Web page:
Overhead includes all the expenses needed to complete a construction project and run your business. You probably have a mix of fixed, semi-variable, and variable costs, such as:

  • Rent
  • Salaries
  • Subcontractor wages and labor costs
  • Utility costs
  • Gas
  • Cell phone bills
  • Materials
  • Insurance
  • Vehicle leases
  • Repairs and maintenance
  • Construction management software

These overhead costs include both direct and indirect costs. For example, subcontractor wages and materials are direct costs because they are tied to specific jobs and clients.

On the other hand, office rent and utility costs are indirect costs because they aren’t tied to specific jobs, but are still necessary for running a successful construction company.

Knowing your overhead costs is essential for determining your construction profit margin. Make a list of all your monthly expenses and add them up so you know what you spend each month. This will help you set the right prices to ensure your projects are profitable.

READ MORE: Choose the right construction management software for your team and budget

You need to make sure that you’re covering your rent, your licensing, your insurance, the trucks, the gas, the consumables, the shirts, business cards, marketing efforts, absolutely everything. That all goes into the overhead,

Zach Jurkowski Montreal Contracting

What’s a good construction industry profit margin?

Construction Services Industry shows the average gross profit margin for construction business at the beginning of 2024 was around 24%, while the average net profit margin was 7.6%. 

However, what counts as a healthy construction profit margin depends on a variety of factors, such as:

  • The services you offer
  • Where your business is located
  • The average wages for general contractors
  • Whether you offer commercial or residential services

That being said, you should try to aim for an average gross profit margin of 10-35%. That leaves you with enough room to make a reasonable profit, even if your expenses fluctuate here and there.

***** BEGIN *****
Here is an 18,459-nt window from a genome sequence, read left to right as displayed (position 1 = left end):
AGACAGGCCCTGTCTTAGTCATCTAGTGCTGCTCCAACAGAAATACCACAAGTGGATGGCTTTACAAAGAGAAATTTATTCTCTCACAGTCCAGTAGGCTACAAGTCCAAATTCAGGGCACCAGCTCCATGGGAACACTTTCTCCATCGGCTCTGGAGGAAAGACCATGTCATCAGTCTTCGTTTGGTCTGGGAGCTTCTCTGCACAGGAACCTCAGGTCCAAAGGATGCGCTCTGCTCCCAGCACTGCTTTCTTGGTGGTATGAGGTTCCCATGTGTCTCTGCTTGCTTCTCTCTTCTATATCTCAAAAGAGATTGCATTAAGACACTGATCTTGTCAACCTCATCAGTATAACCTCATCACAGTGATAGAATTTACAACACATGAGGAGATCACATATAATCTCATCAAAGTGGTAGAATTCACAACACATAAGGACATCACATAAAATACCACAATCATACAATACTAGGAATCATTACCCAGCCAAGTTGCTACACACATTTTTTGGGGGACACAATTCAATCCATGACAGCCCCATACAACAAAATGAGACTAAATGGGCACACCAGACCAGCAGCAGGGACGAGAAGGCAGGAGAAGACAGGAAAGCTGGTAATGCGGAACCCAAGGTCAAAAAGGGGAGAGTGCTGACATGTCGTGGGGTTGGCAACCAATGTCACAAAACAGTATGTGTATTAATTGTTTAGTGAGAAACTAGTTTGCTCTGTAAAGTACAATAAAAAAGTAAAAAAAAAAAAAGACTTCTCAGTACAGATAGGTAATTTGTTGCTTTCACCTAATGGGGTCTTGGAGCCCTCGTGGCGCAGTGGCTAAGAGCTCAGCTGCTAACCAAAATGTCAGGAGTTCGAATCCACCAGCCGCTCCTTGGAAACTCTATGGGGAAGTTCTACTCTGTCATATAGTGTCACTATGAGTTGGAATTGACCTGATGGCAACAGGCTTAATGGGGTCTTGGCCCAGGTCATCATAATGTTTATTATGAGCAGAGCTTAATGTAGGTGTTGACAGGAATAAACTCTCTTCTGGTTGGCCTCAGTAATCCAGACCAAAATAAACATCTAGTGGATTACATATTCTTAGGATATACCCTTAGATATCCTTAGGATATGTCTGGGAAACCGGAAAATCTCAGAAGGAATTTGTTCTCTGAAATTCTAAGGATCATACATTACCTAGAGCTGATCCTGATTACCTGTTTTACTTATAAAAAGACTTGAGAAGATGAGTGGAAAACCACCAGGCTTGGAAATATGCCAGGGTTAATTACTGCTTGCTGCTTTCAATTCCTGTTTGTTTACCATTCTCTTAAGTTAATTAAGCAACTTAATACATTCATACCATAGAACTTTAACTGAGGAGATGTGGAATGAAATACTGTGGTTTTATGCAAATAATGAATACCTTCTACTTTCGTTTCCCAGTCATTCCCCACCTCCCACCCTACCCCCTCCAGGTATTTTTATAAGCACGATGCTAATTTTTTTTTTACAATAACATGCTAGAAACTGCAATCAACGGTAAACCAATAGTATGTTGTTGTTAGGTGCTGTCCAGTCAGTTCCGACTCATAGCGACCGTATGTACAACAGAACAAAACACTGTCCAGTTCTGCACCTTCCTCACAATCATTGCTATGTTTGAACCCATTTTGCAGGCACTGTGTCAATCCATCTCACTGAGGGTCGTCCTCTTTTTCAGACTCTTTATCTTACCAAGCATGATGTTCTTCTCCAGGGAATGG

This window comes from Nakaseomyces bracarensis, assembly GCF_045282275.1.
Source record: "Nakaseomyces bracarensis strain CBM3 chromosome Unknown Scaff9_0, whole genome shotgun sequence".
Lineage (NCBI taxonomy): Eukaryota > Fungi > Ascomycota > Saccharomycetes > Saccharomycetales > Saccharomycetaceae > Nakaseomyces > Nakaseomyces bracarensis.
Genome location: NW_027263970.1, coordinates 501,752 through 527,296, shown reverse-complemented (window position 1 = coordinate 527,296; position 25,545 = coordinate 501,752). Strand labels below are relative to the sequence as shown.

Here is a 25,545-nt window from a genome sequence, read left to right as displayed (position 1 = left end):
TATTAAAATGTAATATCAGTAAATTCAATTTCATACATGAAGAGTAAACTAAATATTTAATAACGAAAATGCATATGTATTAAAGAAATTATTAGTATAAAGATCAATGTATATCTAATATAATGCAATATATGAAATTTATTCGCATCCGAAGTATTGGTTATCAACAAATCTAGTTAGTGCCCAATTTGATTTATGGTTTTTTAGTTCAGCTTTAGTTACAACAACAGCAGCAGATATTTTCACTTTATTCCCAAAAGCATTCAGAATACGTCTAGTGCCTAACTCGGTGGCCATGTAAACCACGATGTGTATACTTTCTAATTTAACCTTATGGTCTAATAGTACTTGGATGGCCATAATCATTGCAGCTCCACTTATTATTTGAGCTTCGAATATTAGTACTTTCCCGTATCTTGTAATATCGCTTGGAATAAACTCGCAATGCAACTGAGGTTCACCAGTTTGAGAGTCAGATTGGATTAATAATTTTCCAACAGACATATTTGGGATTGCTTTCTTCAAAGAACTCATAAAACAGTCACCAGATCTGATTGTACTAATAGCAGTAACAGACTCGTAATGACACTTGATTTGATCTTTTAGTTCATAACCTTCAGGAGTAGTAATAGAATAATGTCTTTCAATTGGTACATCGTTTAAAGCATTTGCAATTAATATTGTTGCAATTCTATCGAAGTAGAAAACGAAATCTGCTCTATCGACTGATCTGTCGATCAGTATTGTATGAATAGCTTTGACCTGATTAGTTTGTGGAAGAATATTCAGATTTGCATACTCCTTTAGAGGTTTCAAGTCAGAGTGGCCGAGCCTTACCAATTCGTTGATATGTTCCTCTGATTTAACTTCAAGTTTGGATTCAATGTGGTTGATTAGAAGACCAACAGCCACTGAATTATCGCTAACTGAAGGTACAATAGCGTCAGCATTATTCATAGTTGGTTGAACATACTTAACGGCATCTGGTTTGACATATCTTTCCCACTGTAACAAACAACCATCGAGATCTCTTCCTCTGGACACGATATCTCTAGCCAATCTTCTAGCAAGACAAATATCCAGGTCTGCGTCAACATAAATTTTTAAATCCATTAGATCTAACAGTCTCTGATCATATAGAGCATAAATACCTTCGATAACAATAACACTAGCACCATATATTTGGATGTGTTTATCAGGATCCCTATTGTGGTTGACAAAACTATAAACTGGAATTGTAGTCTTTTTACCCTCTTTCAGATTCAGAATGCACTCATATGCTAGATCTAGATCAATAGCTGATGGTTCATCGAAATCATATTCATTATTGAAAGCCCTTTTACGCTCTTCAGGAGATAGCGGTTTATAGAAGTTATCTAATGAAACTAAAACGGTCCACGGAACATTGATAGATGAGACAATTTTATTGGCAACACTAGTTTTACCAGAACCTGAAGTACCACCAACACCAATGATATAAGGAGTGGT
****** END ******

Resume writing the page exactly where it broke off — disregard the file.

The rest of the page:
Low profit margins can mean you end up covering expenses out of pocket, so it’s important to set and enforce healthy gross profit margin and net profit margin goals from the get-go.

As you grow, it might seem like your  profit margins decrease, but when your total revenue rises your costs go up as a result—including paying out more in salaries or an overall increase in overhead.

“I think it’s a trap that a lot of people fall into. They think that they’re more profitable at a lower level and that’s because they’re wearing 15 hats and what they’re doing is they’re paying themselves,” says Donovan Quesenberry from DIV Cleaning Service.

“At a million dollars (in total revenue), as we’re building that team, you’re forced to pay other people that salary and you’re not earning that income yourself.”

Keeping construction profit margins on track

Profit margins play a huge role in the success (or failure) of any business. To make sure that your construction profit margins stay in the green, be sure to:

  • Recalculate your profit margins at least once every three months
  • Keep an eye on changes in expenses, like increased cost of goods
  • Adjust your prices when necessary
  • Negotiate prices with current suppliers, or look for new ones
  • Review expenses and make adjustments or cuts when applicable

Originally published in March 2022. Last updated on May 24, 2024.